East Timor 1975: How Britain hid a massacre

When independence was declared by East Timor in 1975 it was recognised by Portugal. However the neighbouring Indonesian state had other ideas and invaded the island. In a war that lasted until 1999 up to 250,000 East Timorese died. The 1980 census figure was only 550,000. People died in the conflict, through atrocities committed by Indonesian troops, and as a result of famine, just one of the results of the destruction of 70% of the economic infrastructure.

Asian tsunami: capitalism is the real disaster!

As with every disaster of this kind, we are told that human beings are impotent in the face of “Mother Nature”, bad luck, fate, or the poverty of the affected countries which are unable to acquire the techniques to prevent such disasters. But how and why has a well-known natural disaster like the tsunami been transformed in just a few hours into such a massive social disaster?

Our reply on the Bali Bombing

Thank-you for your critical comments on the ICC article 'How Australian imperialism benefits from the Bali massacre', from World Revolution. This letter responds to your criticisms, point-by-point. Please pardon the length of this letter; the questions you ask actually touch on matters of immense importance to the working class. For this reason, it was necessary to respond in some length - and to therefore take some time responding to you.

How Australian imperialism benefits from the Bali massacre

When horrific terrorist outrages occur, it's useful to ask who benefits from them. The answer usually sheds light on who could be responsible for these deeds. The Bali bombing on 12 October is no exception to this rule. The accused Indonesian Islamists certainly do not benefit from the Bali bombing. Abu Bakar Bashir, spiritual leader of one of the country's principal Islamist organisation, has been arrested and faces a possible death penalty for alleged complicity. New 'anti-terrorist' laws have been announced in Indonesia, after these were demanded by Australia in the wake of the bombing. Some 400 Australian Federal Police and some FBI agents have rushed to Bali and are working in 'partnership' with Indonesian police investigating the bombing. Australia has also donated A$10 million in 'counter-terrorism aid' - allegedly to assist Indonesia to build an effective 'counter-terrorism' capacity, but really to institutionalise an Australian security presence there and to bring Indonesia closer to Australia's expanding sphere of influence.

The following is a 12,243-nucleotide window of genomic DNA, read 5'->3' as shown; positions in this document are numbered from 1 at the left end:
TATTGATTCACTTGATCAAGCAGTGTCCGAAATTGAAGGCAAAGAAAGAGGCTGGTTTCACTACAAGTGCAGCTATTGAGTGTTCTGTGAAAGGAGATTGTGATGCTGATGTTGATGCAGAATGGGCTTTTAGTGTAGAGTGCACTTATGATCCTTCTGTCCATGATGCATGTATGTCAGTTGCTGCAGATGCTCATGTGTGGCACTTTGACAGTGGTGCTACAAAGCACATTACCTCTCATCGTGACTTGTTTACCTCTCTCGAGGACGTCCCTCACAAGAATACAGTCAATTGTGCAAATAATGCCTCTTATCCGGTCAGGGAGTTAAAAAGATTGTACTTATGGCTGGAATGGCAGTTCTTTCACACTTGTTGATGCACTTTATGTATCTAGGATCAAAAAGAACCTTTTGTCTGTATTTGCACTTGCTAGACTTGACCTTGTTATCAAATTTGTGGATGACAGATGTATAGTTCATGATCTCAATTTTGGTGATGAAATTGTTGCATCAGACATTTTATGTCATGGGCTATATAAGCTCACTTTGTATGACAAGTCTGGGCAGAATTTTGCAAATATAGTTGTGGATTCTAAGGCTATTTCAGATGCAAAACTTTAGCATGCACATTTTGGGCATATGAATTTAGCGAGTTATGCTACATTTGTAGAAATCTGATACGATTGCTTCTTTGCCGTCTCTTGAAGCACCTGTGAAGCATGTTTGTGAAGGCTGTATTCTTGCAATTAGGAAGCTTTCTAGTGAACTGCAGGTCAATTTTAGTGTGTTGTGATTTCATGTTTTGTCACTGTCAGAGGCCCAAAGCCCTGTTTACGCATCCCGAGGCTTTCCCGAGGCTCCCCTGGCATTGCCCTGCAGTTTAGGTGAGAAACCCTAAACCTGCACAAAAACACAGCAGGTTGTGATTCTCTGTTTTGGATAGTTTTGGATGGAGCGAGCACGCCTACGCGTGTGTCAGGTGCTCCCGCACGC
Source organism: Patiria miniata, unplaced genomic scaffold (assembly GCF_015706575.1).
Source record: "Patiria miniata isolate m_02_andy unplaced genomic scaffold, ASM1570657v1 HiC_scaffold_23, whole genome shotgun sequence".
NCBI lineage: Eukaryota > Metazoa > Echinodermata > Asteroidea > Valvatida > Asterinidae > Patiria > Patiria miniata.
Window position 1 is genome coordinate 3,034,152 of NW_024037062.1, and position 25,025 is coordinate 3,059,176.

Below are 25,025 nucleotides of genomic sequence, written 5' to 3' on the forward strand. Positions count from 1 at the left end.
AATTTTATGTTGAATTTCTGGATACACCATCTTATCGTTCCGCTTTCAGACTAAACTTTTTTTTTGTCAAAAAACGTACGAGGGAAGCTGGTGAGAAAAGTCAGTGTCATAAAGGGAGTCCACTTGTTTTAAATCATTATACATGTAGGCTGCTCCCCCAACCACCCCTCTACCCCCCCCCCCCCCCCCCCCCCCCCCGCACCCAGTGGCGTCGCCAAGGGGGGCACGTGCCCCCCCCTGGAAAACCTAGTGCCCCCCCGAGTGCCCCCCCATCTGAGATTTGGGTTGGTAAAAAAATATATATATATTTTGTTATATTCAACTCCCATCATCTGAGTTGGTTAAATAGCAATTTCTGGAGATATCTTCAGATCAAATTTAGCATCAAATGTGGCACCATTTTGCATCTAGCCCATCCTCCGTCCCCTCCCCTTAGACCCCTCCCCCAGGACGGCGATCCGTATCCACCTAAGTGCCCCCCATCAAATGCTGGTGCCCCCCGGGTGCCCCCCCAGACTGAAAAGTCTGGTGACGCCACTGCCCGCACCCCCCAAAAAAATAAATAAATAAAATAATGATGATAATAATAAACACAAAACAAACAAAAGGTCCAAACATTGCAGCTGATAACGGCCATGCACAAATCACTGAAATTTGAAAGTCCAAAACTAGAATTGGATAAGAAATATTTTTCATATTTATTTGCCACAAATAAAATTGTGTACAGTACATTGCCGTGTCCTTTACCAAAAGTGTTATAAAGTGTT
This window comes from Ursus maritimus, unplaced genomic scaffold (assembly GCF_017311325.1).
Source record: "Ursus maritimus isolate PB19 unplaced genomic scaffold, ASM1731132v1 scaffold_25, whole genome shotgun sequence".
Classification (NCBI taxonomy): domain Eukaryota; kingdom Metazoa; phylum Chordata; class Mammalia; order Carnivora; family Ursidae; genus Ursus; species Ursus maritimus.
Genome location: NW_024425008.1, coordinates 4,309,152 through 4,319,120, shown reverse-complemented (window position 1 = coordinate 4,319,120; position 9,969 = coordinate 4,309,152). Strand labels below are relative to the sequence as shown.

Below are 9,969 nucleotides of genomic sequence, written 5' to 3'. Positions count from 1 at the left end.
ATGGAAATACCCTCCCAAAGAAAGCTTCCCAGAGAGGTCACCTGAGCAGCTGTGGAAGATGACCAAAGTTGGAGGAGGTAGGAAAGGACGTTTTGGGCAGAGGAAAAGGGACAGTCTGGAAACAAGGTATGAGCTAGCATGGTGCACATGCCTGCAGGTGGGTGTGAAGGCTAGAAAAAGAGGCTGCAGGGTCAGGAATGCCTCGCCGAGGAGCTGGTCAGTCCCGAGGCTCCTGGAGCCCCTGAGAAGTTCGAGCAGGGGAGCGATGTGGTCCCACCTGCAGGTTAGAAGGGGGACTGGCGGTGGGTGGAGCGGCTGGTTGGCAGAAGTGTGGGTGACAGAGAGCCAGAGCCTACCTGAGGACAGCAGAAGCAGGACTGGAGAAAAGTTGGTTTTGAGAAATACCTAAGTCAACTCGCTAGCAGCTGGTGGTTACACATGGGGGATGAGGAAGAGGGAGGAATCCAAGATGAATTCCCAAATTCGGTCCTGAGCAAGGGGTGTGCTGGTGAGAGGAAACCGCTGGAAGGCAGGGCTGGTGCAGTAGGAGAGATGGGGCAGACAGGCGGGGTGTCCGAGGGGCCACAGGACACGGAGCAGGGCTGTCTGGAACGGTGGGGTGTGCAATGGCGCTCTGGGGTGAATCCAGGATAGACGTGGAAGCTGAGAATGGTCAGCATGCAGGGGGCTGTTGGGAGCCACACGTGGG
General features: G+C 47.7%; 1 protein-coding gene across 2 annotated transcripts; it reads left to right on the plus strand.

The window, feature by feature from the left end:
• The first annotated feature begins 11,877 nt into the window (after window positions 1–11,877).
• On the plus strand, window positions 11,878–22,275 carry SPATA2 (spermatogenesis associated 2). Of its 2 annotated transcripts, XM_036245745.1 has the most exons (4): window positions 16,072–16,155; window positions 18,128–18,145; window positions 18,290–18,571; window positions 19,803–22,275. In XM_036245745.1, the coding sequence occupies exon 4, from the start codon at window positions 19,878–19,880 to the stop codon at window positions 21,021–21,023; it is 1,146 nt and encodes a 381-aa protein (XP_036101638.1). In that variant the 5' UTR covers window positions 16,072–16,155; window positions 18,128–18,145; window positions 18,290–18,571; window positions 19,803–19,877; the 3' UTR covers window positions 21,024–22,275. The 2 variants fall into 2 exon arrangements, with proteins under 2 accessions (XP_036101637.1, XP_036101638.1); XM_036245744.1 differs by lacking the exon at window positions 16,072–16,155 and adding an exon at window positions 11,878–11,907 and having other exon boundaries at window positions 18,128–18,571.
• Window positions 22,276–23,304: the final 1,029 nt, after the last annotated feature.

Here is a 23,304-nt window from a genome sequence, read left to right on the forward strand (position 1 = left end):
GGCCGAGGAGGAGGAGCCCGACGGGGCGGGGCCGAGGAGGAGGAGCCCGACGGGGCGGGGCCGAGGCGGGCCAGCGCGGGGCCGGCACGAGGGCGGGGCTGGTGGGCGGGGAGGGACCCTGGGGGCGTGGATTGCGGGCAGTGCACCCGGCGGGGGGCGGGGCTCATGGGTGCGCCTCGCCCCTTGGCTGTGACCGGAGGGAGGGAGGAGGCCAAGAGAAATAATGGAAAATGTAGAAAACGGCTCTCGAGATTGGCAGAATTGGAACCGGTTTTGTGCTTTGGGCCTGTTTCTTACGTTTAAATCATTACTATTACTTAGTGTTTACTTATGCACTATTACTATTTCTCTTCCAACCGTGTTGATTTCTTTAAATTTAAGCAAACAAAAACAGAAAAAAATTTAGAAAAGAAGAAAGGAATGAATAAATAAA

Australia: Chef Cookers factory struggle sabotaged

Late last year, the 520 workers at the Chef Cookers (domestic stoves) factory in Brunswick, in Melbourne, Australia, were told that the factory would be closed soon. Only one month before, the union covering these workers had "negotiated" a limitation in provisions for redundancy packages. This right wing union, the Australian Workers' Union, is notorious for its reactionary role. It has long been militantly pro-capitalist and, for at least a century, been a major source of racism and virulent Australian nationalism in the "labour movement". The State Government, currently run by the Australian Labor Party, parades as a sort of Aussie version of Tony Blair's "Third Way". In November last year, in fact, this government invoked draconian Essential Services legislation that the previous Liberal/National Party Coalition Government had not dared use, to help bludgeon power workers to end their wildcat strike (see World Revolution 240). Neither of these forces - neither the AWU nor the State ALP - was therefore able to pose as a militant opponent of the planned factory closure, when it was announced.

East Timor: New expression of chaos and barbarity

But these events are also the product of the collapse of the eastern bloc ten years ago, which ended the period of the two imperialist blocs around the USA and the USSR. They are a new manifestation of the tendency towards chaos and 'every man for himself' which has grown more and more marked since then, and has given rise to an explosion of nationalism across the globe. 

Leaflet: Australia, Jakarta and the East Timor

Rwanda, the Congo, Chechnya, Afghanistan, Bosnia, Kashmir, Kosovo and now East Timor. As the world watches, yet another carefully pre-planned mass slaughter is enacted, even before the blood is dry at the site of the last one. Thousands -perhaps tens of thousands- have been butchered. This time, however, it is not happening 'far away', but right on Australia's doorstep, and in a place where Australian capitalism has long, intimate connections.

Melbourne Discussion Circle: Reforms, refugees and the revolutionary perspective

Last October the Melbourne discussion circle held a meeting on 'Reforms, refugees and a revolutionary perspective'. This circle is part of the effort of a minority within the working class to understand the reality of the world situation today, characterised by economic crisis, attacks on the working class and wars endlessly breaking out around the globe. This is an international effort with the development of similar discussion circles in many parts of the world.

Capitalism, synonymous with chaos and barbarism (1999)

After Kosovo, East Timor; after East Timor, Chechnya. Barely has the blood from one massacre dried than it is flowing again somewhere else on the planet. At the same time, the African continent is in agony: the endemic wars in Eritrea, Sudan, Somalia, Sierra Leone, Congo, and other countries, have been joined by new massacres in Burundi and a confrontation between Rwanda and its Ugandan "allies", just as the war gets under way again in Angola. We are far indeed from the prophecies of President Bush, exactly ten years ago after the collapse of the Eastern bloc, predicting "a new world order of peace and prosperity". The only peace that has made any progress is the peace of the grave.

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